Wanda Morris responds to Margaret Somerville

Making Sense of Apparently Inconsistent Court Decisions

After reviewing the two opening statements in this debate, the reader may be understandably confused about how different courts could reach such different conclusions on the same issues. There have been four recent court cases regarding legalization of medically-assisted dying: Carter (B.C., 2012), Baxter (Montana , 2008), Nicklinson (UK, 2012) and Fleming (Ireland, 2012).

In B.C. and Montana, the courts found the evidence showed the safeguards in permissive regimes are working. In England, the court ruled it had no jurisdiction as this was a moral rather than a legal matter, and did not comment on the safeguards. In Ireland, the court ruled not to overturn the existing ban as it saw no way to guarantee a foolproof system of safeguards. In the court's words:

"It would be impossible to ensure that the aged, the disabled, the poor, the unwanted, the rejected, the lonely, the impulsive, the financially compromised and emotionally vulnerable would not avail of this option in order to avoid a sense of being a burden on their family and society."

Despite first appearances, these four judgments are compatible. The main difference between those that found for (Montana and BC) and against (Ireland) legalization is the degree of protection of the vulnerable they sought. When the Irish court decided its role was to ensure absolute protection of the weak and vulnerable, even from themselves, their decision logically followed. It is perhaps not surprising that it was Ireland, which does not allow abortion even to protect the life of the mother, that ruled in this absolutist way.

In B.C. and Montana, the judges reached different conclusions because they recognized that not one, but two, groups are at risk of harm: It is not only the weak and vulnerable who must be protected, but also those who face an unbearable death.

Both B.C. and Montana sought to find the best balance between the conflicting needs of these two groups. In both cases, the judges found that the safeguards, while possibly not an absolute guarantee against abuse, would provide a very high degree of protection and at least some relief -- though with onerous checks and balances -- to those facing an unbearable death.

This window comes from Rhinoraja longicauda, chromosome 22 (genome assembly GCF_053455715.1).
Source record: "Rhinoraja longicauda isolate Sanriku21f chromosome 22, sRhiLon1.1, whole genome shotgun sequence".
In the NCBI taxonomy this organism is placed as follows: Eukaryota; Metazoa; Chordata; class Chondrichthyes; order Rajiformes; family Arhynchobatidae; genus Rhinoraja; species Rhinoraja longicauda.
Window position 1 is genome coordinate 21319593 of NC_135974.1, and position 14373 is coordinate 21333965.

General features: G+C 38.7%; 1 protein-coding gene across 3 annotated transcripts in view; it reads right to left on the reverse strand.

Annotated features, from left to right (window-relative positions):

Framing the Debate

Eric MacDonald, the Nova Scotia resident and former Anglican Priest who writes the Choice in Dying Blog, has studied much of Margaret Somerville's writing and concluded it consists primarily of theological ideas dressed up in secular language.

Framing voluntary euthanasia as wrong because "God says so" doesn't work well in our secular world. So the religious right often cloaks theological points in secular language. (See, for example, the article called How to argue against euthanasia without resorting to "because God doesn't like it.")

Yet their dogmatic, sometimes fanatical, beliefs come through in incendiary language. Medically-assisted dying is called suicide, murder and killing.

In a suicide, an otherwise healthy person ends their own life. A life is cut tragically short.

Those who receive medical assistance in dying are, by virtue of meeting the strict eligibility criteria, grievously ill and suffering unbearably at end of life.

The terminology needs to differ because we are describing two very different realities. Calling medically-assisted dying suicide is like calling surgery a knife attack. Context matters.

The Slippery Slope

Margaret and others argue that legalizing medically-assisted dying creates a "slippery slope." If we allow this change, they say, a host of other, morally reprehensible changes, inevitably follow.

This is flawed logic. Just because something might happen is no guarantee that it will. Margaret pointed to a pair of Belgian twins to support her case. Eddie and Marc Verbessem were born deaf. At 45, they asked for and received voluntary euthanasia.

Much of the press reported that this was simply because they feared going blind. There is much more to this story. It was not merely the perceived threat of blindness but a number of severe crippling diseases which prompted the brothers to request, and a Belgian doctor to provide, voluntary euthanasia. See details here. We might feel that Canada needs to set even more stringent requirements than Belgium regarding who receives medical assistance in dying. We can do so. We are starting with a clean slate and can put in any safeguards we choose.

The flaws of the slippery slope argument are clearly seen through the lens of history. An earlier slippery slope argument might have prevented Margaret and I from even having this debate: If women were given the vote, the argument went, we would become absorbed in politics, lose interest in our families, no longer want children and the human race would die out (see it here). More germane to this debate was the very recent argument that doctors charging for helping individuals with Advance Care Plans is a slippery slope to government-sponsored euthanasia.

If Canada lives up to the promise in respecting individual rights it has shown by accepting divorce, abortion and same-sex marriage, we will also grant the grievously ill at end-of-life the right to medically-assisted dying. In the future we may amend our eligibility criteria. However it will be in recognition of society's changing mores, not a slide down a slippery slope.

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Wanda MorrisMargaret SomervilleNeither argumenthas changed the most minds